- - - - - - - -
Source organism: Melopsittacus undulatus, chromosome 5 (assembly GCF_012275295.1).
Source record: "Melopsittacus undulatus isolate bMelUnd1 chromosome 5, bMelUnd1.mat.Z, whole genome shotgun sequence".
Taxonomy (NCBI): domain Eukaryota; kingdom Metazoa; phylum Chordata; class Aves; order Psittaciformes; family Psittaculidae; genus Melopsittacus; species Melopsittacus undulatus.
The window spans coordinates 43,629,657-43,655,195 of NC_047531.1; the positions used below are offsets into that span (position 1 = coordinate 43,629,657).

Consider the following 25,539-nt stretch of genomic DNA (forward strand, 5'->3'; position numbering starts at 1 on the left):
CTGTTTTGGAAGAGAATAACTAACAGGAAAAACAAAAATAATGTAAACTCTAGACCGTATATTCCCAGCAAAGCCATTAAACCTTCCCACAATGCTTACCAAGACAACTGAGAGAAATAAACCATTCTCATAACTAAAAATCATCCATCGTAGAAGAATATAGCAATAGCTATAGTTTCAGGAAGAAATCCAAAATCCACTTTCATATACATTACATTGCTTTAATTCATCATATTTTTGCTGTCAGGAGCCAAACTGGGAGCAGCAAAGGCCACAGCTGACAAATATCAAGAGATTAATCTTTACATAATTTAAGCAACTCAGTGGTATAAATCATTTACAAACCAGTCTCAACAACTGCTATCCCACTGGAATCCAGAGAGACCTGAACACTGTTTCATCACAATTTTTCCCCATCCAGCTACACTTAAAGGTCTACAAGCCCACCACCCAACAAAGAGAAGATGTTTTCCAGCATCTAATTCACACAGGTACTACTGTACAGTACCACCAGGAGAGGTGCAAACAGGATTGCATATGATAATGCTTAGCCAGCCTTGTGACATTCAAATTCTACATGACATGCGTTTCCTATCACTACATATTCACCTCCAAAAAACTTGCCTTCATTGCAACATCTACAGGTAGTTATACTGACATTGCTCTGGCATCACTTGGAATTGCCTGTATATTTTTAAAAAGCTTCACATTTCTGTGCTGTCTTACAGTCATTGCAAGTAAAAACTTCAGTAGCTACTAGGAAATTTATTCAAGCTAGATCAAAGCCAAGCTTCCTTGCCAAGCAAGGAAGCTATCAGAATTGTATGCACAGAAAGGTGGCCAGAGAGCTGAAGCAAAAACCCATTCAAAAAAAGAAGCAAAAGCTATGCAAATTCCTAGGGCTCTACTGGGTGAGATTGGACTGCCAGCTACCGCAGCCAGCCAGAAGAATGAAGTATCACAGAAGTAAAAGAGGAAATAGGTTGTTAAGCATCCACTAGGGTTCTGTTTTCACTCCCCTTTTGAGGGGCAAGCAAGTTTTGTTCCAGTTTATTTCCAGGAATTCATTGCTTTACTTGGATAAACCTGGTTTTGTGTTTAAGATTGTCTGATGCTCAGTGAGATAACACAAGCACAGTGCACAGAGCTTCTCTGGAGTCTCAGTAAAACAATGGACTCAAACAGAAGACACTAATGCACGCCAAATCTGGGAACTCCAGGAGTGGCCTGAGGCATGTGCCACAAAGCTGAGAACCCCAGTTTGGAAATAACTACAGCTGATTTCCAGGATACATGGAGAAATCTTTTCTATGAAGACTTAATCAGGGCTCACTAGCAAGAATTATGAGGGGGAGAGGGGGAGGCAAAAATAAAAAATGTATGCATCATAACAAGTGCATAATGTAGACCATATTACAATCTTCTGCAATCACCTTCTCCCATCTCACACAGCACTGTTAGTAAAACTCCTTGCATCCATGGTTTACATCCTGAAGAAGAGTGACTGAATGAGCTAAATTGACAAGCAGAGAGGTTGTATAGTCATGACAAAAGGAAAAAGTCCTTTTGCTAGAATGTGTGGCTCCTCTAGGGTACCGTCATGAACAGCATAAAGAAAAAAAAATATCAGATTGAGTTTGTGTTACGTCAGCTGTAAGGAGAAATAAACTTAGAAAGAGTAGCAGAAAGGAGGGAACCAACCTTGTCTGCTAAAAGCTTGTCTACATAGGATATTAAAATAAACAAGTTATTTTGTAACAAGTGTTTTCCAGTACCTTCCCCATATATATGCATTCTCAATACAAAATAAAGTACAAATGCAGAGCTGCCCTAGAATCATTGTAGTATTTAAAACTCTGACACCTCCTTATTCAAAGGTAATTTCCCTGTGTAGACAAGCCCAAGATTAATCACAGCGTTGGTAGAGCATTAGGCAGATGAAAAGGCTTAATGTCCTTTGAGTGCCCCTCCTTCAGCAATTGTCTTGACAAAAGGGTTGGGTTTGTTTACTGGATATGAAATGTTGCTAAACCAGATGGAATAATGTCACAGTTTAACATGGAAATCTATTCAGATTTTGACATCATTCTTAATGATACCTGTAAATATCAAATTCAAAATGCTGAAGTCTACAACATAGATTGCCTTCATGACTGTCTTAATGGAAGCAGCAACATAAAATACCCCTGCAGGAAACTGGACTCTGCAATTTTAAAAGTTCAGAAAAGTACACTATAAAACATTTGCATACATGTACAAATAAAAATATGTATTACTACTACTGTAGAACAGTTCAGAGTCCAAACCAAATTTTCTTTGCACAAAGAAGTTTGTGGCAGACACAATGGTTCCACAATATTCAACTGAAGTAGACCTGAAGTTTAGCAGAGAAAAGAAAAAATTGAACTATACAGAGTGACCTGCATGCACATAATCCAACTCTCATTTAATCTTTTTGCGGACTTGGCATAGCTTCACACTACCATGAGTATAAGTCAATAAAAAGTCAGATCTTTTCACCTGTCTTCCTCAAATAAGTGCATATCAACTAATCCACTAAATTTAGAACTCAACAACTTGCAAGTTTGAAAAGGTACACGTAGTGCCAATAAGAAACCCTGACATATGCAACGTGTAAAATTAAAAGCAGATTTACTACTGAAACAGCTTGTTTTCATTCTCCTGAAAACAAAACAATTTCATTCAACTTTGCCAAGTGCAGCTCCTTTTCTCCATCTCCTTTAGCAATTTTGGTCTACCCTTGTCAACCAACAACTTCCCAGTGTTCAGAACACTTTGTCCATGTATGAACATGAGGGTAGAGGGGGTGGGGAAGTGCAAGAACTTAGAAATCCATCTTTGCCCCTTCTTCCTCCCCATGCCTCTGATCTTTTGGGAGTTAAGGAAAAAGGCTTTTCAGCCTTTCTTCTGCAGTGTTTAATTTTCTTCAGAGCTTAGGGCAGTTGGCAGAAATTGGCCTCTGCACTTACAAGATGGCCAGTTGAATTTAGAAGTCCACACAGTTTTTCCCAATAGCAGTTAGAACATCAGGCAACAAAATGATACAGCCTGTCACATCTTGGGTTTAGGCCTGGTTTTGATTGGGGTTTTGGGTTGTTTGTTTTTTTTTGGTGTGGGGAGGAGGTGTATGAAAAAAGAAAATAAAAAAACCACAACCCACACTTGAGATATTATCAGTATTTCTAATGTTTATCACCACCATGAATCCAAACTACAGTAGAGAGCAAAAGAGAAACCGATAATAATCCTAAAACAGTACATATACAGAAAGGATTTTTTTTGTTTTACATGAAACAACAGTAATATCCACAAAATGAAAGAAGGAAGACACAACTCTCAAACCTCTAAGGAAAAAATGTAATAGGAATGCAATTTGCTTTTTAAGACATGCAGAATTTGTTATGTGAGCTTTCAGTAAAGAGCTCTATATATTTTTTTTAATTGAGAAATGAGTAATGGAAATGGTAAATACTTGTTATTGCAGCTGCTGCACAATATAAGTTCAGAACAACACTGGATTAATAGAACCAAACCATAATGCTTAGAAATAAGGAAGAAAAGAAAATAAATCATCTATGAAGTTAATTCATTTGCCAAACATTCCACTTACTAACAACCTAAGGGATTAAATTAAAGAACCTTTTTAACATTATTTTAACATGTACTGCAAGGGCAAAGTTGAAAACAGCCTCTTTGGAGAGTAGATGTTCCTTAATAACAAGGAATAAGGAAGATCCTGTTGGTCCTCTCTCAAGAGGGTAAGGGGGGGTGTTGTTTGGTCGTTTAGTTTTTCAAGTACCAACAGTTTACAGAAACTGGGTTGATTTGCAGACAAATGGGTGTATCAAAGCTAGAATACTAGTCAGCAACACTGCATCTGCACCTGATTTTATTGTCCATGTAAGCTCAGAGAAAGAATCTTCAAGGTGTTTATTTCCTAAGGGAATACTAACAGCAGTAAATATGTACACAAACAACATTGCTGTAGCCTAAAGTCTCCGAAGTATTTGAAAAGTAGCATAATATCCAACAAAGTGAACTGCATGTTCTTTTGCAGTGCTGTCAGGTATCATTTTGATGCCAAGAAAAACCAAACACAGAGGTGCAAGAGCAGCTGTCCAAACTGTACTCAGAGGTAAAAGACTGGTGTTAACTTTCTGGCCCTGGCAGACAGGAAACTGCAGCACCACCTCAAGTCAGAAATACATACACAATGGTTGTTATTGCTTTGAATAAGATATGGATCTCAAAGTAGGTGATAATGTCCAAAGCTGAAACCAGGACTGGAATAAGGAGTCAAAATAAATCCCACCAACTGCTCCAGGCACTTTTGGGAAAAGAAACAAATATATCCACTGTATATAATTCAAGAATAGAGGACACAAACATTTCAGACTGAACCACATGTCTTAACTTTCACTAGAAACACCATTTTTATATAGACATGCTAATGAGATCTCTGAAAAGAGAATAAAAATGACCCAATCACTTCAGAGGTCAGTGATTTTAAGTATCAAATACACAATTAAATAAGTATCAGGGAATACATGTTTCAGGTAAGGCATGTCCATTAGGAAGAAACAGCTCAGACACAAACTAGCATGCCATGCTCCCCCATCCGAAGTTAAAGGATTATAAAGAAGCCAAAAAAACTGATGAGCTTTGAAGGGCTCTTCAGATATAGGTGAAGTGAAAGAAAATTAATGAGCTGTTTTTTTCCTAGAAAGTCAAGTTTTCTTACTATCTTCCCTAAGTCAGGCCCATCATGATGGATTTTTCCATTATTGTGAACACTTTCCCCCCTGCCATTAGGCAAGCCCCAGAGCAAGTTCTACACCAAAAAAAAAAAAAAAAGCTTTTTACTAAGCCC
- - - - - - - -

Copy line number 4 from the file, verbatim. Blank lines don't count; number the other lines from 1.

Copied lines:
The window spans coordinates 43,629,657-43,655,195 of NC_047531.1; the positions used below are offsets into that span (position 1 = coordinate 43,629,657).